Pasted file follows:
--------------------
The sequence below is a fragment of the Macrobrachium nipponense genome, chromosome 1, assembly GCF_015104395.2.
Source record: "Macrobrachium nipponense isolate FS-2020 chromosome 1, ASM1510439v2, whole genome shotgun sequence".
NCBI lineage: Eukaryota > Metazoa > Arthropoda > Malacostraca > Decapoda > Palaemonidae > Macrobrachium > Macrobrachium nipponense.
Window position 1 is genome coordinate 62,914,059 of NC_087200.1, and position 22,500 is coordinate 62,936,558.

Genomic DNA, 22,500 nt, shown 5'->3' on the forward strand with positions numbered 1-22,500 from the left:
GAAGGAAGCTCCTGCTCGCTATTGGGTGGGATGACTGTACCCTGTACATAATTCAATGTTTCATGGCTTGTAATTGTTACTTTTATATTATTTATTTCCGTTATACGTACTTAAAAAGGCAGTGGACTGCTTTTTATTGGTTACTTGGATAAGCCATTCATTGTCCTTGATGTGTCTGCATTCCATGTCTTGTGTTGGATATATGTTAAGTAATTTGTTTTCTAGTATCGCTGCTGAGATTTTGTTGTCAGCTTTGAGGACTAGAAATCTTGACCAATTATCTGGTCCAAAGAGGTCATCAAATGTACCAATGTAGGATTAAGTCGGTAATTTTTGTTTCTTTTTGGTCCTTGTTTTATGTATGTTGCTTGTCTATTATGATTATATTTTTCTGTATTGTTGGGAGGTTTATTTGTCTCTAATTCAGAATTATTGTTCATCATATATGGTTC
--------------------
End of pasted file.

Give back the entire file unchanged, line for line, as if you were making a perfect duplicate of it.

The sequence below is a fragment of the Macrobrachium nipponense genome, chromosome 1, assembly GCF_015104395.2.
Source record: "Macrobrachium nipponense isolate FS-2020 chromosome 1, ASM1510439v2, whole genome shotgun sequence".
NCBI lineage: Eukaryota > Metazoa > Arthropoda > Malacostraca > Decapoda > Palaemonidae > Macrobrachium > Macrobrachium nipponense.
Window position 1 is genome coordinate 62,914,059 of NC_087200.1, and position 22,500 is coordinate 62,936,558.

Genomic DNA, 22,500 nt, shown 5'->3' on the forward strand with positions numbered 1-22,500 from the left:
GAAGGAAGCTCCTGCTCGCTATTGGGTGGGATGACTGTACCCTGTACATAATTCAATGTTTCATGGCTTGTAATTGTTACTTTTATATTATTTATTTCCGTTATACGTACTTAAAAAGGCAGTGGACTGCTTTTTATTGGTTACTTGGATAAGCCATTCATTGTCCTTGATGTGTCTGCATTCCATGTCTTGTGTTGGATATATGTTAAGTAATTTGTTTTCTAGTATCGCTGCTGAGATTTTGTTGTCAGCTTTGAGGACTAGAAATCTTGACCAATTATCTGGTCCAAAGAGGTCATCAAATGTACCAATGTAGGATTAAGTCGGTAATTTTTGTTTCTTTTTGGTCCTTGTTTTATGTATGTTGCTTGTCTATTATGATTATATTTTTCTGTATTGTTGGGAGGTTTATTTGTCTCTAATTCAGAATTATTGTTCATCATATATGGTTC